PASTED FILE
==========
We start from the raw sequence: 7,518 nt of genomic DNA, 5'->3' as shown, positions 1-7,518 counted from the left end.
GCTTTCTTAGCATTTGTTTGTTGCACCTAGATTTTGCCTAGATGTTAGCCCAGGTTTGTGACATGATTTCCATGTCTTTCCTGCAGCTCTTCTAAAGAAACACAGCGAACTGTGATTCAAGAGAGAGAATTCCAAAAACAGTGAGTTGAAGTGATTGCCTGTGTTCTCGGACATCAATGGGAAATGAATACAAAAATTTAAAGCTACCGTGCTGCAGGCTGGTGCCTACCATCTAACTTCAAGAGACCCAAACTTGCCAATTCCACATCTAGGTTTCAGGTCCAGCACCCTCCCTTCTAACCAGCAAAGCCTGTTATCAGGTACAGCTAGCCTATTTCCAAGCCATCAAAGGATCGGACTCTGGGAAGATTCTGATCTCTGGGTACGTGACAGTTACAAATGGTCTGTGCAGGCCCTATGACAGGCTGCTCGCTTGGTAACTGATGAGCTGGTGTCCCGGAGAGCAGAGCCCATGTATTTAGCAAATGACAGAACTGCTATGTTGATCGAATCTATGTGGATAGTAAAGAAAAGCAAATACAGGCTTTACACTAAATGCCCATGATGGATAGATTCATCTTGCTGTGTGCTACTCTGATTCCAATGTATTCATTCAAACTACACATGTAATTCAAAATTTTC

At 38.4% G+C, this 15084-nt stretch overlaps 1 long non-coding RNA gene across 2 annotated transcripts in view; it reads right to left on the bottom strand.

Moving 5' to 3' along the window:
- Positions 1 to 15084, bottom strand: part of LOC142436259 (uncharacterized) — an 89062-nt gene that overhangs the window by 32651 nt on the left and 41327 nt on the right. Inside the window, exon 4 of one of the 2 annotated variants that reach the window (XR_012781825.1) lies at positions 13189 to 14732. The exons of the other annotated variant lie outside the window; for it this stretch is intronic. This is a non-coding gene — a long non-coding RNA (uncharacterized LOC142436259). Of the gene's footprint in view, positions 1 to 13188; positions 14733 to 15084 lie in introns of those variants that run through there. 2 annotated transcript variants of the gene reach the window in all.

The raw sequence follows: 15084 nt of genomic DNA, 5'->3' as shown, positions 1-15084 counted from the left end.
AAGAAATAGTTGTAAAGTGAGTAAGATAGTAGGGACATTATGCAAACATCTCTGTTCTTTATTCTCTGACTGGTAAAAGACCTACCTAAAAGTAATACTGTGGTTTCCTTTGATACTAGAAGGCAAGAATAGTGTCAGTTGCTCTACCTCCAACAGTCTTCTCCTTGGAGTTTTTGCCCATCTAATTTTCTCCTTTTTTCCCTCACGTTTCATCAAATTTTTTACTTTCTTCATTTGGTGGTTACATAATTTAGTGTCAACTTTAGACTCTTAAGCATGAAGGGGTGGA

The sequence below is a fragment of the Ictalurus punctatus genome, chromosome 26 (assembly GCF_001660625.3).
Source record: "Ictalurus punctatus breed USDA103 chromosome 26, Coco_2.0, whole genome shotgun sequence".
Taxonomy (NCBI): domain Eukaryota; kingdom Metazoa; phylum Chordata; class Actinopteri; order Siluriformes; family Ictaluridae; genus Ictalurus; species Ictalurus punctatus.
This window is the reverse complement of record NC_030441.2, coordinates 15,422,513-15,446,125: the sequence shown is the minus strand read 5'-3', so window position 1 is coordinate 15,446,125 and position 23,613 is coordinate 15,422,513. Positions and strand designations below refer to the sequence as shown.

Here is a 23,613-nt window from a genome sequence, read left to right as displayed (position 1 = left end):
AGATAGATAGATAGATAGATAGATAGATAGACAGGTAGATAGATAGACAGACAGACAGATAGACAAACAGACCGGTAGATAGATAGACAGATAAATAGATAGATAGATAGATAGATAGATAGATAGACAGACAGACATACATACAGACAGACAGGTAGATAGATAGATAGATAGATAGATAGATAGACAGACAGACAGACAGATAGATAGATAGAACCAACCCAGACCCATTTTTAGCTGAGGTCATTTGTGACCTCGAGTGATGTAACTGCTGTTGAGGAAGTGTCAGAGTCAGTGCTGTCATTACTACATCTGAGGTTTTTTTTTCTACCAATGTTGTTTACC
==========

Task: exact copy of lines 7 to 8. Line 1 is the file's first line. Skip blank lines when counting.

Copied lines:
AAGAAATAGTTGTAAAGTGAGTAAGATAGTAGGGACATTATGCAAACATCTCTGTTCTTTATTCTCTGACTGGTAAAAGACCTACCTAAAAGTAATACTGTGGTTTCCTTTGATACTAGAAGGCAAGAATAGTGTCAGTTGCTCTACCTCCAACAGTCTTCTCCTTGGAGTTTTTGCCCATCTAATTTTCTCCTTTTTTCCCTCACGTTTCATCAAATTTTTTACTTTCTTCATTTGGTGGTTACATAATTTAGTGTCAACTTTAGACTCTTAAGCATGAAGGGGTGGA

The sequence below is a fragment of the Ictalurus punctatus genome, chromosome 26 (assembly GCF_001660625.3).